Sony Alpha 77 Mark II review

Sony's enthusiast-level SLT gets a speed boost as well as better image quality

Sony Alpha 77 Mark II
Sony has worked hard on improving its AF system for the A77 II

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Sony currently has a strong reputation for sensor design and image processing and the Alpha 77 II does nothing to diminish that. Even at the highest selectable sensitivity setting, ISO 25,600, noise is controlled well in raw files, having a fine texture with no banding or clumping visible at 100% on-screen. With careful processing it is possible to conceal most of the coloured speckling in raw files to produce an image with just luminance noise, giving some grain.

Simultaneously captured JPEG files look softer than their raw counterparts, and close examination reveals a painterly texture with some smudging of detail and slightly sharpened edges. They generally look acceptable when viewed at A3 size, but I prefer the slightly sharper, grainer look of the raw files.

As you'd hope with a 24Mp sensor, the A77 II is capable of recording a high level of detail at the lower sensitivity settings.

Sony Alpha 77 II

The AF system does well in low light

My first impressions of the Alpha 77 II's autofocus system were good so I used it the camera to photograph a gig in very low, flat light. For comparison I took along the Canon 5D Mark III. Both cameras had a 70-200mm f/2.8 lens mounted, although the focal length magnification factor of the A77 II meant it wasn't necessary to zoom so far in as with the Canon camera.

The flat light proved a challenge for both cameras, but the Canon was able to cope just a little bit better. Nevertheless, the Alpha 77 II managed to get the moving subjects sharp most of the time and wasn't too far behind the much more expensive full-frame Canon.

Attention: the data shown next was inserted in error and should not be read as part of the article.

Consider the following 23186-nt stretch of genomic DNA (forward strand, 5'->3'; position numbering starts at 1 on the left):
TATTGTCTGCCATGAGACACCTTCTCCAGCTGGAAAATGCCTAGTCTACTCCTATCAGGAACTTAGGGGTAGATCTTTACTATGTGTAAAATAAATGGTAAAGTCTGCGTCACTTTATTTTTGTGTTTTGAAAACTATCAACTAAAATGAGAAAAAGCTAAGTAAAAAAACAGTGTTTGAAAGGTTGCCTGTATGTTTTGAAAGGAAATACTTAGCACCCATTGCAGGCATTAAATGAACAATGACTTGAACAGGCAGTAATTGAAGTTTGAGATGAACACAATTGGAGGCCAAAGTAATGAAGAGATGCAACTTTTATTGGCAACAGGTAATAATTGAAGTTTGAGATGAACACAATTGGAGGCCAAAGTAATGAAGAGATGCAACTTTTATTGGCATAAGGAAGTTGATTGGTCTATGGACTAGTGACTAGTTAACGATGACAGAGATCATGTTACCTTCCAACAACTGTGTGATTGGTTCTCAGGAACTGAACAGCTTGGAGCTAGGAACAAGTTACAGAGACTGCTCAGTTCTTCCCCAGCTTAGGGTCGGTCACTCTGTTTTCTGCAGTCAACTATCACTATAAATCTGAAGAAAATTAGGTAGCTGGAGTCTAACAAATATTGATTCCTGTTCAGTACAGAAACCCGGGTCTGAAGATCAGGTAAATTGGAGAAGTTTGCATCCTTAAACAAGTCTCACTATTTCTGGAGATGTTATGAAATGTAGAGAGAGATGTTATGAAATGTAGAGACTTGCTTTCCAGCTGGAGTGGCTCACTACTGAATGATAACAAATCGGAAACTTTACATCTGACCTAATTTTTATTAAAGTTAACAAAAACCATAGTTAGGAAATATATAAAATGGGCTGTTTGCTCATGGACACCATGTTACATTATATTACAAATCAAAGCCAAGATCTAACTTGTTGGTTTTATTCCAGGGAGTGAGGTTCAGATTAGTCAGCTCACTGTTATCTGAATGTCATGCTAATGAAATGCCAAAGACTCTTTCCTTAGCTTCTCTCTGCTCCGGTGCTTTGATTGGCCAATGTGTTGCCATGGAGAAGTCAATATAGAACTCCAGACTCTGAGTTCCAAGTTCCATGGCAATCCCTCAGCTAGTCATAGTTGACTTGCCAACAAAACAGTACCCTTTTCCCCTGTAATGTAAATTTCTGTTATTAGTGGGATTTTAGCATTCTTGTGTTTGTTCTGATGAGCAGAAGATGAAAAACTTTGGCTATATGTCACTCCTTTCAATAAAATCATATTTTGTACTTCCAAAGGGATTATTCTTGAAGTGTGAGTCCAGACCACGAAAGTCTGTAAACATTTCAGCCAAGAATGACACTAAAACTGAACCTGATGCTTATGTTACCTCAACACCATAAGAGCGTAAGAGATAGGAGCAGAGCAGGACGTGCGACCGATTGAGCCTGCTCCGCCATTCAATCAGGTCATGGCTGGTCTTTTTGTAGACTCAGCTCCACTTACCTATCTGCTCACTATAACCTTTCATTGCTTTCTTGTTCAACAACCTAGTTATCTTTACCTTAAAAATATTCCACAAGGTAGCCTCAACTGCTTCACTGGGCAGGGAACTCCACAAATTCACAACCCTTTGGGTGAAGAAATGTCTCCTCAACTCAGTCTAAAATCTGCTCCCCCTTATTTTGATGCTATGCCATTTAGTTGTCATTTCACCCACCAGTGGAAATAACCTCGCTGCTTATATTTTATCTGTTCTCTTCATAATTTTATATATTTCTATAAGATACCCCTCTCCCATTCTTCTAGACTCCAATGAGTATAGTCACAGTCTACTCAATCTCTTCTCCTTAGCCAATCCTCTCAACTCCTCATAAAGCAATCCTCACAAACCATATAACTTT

As I was shooting continuously in short bursts I found it best to turn the image review off, as this gave me a full-time view of the subject through the lens. The downside of this is that you don't see the image after it's captured and the gain that is applied to the viewfinder's image when its brightness is set to 'Automatic' can make the image look brighter than it is. Consequently, in low or changing light it's best to set the EVF's brightness to 'Manual'.

While the A77 II's AF system struggled a little in the low, flat light of the unilluminated gig, there were no such problems with a fast moving subject in good light. It was positive, fast and accurate. In continuous AF mode with AF selection set to Expanded Flexible Spot, it got fast moving rowers sharp in a flash and was able to keep them sharp using the surrounding points as I panned with their movement. When Af selection was set to Lock-on AF: Flexible Spot or Lock-on AF: Expanded Flexible Spot it also tracked them around the frame if I failed to keep the original AF point in the correct location.

Sony Alpha 77 II

The AF did well in our tests on fast-moving objects

As usual, AF performance varies depending upon the lens that's mounted and a good optic is required to get the best from the Alpha 77 II. It perfroms very well with the 70-200mm f/2.8 for example, but is a little more hesitant in low light with the 85mm f/2.8 – which also has a much noisier focus mechansim.

Throughout my testing of the Alpha 77 II I used the Multi-segment metering system and, despite shooting in a wide range of conditions, there were only a few where I had to dial in a little exposure compensation. The system isn't easily thrown by large bright or dark areas within the scene.

Colours are also good straight from the camera, and the white balance system generally does a good job when set to the Automatic setting.